Category Archives: Natural resources

Window dressing vs reduced business risks and impacts – which to choose?

Companies have impacts – on people, on the environment – some positive, some negative. Sometimes the negative impacts become very obvious and very negative – for example when a textile factory in Bangladesh collapses. Sometimes the impacts are less visible, displacement of people from their land, discharge of toxic chemicals, or exploitation of fossil fuels.

There are many way of addressing these impacts, including direct legislation, standards & labelling. One approach that sounds promising at first sight – but is yet to really deliver – is company reporting: Continue reading

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We need to change – but to what? and how fast?

“cognitive dissonance: the state of having inconsistent thoughts, beliefs, or attitudes, especially as relating to behavioural decisions and attitude change.”

We are living in a time of cognitive dissonance – on the one hand, many people (particularly in business) now realise that the economy can’t go on the way it is – with increasing climate changing emissions, pressure on resources and biodiversity – while at the same time taking the view that it’s not politically practical to do anything about it. Continue reading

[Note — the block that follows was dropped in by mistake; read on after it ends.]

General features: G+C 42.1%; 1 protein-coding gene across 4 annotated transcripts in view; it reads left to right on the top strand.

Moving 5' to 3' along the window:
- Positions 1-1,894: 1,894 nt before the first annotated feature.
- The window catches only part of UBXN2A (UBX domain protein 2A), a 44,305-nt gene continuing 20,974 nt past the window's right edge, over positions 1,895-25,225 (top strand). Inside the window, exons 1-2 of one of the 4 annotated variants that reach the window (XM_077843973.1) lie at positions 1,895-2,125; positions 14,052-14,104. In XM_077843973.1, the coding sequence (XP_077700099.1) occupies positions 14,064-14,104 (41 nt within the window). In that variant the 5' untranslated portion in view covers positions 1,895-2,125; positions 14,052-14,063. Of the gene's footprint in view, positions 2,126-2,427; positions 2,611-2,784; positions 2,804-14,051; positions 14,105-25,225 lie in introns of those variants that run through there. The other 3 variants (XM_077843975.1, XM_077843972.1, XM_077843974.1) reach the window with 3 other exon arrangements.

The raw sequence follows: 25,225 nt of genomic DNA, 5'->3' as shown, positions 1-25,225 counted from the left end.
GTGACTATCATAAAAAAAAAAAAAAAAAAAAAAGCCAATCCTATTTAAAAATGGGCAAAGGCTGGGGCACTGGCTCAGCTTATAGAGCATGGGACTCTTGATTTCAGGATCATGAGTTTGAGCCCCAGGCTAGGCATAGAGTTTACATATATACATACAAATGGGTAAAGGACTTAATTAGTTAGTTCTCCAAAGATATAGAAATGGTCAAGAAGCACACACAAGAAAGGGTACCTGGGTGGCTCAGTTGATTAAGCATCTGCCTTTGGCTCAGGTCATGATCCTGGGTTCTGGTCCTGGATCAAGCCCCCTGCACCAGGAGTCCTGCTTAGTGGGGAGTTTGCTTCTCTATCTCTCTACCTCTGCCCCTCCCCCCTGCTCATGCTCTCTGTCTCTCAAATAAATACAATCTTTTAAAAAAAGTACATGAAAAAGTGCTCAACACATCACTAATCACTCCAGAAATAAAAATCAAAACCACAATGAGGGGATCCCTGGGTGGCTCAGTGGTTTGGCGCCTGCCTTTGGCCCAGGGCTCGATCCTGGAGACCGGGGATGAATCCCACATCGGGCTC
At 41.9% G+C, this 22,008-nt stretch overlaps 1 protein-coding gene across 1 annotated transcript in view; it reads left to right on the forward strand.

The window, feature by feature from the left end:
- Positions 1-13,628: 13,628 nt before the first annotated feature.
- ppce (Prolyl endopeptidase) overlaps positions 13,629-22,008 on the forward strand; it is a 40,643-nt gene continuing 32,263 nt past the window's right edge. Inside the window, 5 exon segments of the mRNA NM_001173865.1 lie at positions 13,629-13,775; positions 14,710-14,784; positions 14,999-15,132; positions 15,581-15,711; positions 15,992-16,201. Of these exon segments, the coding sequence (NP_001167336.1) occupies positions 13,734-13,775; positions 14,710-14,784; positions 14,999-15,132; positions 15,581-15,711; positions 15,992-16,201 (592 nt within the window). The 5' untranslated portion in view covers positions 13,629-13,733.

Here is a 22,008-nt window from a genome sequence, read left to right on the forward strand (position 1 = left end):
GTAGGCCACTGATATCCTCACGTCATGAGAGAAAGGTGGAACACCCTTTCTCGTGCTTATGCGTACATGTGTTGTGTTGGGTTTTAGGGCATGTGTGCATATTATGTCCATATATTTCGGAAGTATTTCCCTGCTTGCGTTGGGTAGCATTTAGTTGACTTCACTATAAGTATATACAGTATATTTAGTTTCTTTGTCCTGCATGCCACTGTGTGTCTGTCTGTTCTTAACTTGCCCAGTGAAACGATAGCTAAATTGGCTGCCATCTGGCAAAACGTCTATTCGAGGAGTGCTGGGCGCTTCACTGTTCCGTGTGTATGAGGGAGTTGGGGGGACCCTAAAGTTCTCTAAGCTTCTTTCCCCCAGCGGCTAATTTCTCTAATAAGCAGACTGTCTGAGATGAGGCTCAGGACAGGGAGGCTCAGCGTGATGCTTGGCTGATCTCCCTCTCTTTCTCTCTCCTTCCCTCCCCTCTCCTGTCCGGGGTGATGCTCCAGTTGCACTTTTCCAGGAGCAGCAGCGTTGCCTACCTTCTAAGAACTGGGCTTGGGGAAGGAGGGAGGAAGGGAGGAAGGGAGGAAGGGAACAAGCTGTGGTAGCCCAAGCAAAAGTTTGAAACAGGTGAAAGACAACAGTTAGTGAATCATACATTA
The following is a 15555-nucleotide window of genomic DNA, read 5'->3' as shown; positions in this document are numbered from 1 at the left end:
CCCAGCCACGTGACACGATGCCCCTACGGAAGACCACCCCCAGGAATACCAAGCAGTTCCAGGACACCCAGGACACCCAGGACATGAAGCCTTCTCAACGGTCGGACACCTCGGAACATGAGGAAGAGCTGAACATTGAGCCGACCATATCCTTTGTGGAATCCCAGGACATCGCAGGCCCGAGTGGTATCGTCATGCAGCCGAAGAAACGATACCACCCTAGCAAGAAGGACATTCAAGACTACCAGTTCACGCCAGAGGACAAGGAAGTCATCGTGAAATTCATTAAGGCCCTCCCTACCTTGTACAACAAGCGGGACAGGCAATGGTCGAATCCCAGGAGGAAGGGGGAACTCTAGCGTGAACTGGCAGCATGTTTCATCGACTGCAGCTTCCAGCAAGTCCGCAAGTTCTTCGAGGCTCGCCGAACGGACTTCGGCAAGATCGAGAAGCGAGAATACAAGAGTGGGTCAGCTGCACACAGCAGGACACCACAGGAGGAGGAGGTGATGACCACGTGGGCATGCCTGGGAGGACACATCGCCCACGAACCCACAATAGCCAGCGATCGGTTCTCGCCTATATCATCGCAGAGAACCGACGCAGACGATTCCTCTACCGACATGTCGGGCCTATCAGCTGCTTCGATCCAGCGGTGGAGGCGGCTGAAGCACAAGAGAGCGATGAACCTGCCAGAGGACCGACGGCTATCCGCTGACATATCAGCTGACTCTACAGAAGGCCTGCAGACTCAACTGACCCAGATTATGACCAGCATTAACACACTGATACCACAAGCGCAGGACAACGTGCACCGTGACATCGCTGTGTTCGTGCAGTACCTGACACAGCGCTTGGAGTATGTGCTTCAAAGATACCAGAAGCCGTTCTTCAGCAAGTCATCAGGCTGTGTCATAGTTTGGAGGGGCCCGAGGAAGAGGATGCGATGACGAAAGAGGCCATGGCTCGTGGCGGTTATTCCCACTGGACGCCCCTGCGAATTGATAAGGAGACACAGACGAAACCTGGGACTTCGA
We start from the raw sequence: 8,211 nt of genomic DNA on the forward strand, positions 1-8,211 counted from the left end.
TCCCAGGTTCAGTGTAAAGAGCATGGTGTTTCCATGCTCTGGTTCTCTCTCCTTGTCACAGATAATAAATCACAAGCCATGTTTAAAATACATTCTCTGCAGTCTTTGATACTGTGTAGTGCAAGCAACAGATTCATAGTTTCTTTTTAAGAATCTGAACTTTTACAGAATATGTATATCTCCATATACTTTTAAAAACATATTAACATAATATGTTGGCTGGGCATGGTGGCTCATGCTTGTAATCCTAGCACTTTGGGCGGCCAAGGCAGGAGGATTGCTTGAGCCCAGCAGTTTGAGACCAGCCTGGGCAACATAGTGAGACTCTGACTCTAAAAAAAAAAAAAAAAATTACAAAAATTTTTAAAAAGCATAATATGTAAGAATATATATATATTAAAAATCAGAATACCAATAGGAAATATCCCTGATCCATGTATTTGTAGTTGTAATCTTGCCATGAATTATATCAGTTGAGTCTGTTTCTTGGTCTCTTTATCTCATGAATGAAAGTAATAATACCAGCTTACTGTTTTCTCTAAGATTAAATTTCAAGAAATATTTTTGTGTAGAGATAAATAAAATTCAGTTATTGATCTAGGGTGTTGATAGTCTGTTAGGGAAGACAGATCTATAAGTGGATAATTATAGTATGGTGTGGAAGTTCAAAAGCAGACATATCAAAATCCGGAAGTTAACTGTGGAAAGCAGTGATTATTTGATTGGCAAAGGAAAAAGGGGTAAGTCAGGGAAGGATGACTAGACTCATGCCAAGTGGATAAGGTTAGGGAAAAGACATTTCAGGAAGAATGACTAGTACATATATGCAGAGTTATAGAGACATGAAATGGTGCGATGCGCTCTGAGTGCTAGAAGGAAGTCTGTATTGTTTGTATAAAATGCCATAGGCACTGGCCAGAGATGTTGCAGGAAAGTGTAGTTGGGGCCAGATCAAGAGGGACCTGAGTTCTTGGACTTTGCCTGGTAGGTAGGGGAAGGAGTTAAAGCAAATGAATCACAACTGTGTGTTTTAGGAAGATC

Measuring to manage: Commission launches consultation on measuring our use of resources

Ever thought it was strange that we measure – and try to reduce – our climate changing emissions, yet we don’t do the same with our resource use? In fact, there isn’t even general agreement on how to measure our use of resources.

This could be about to change though, as the European Commission’s Environment department have launched a consultation on “Options for resource efficiency indicators” – it’s available here. This is part of the Commission’s wider focus on resource efficiency, led by Environment Commissioner Janez Potočnik.

I warmly welcome this consultation, as we identified this as important issue some years ago, and at Friends of the Earth Europe we’ve been working to solve this problem. The four indicators of resource use that we identified in this work are now proposed by the Commission in this consultation, which is a very positive step:

  • Overall material use – how much material do we use, from wherever in the world it originates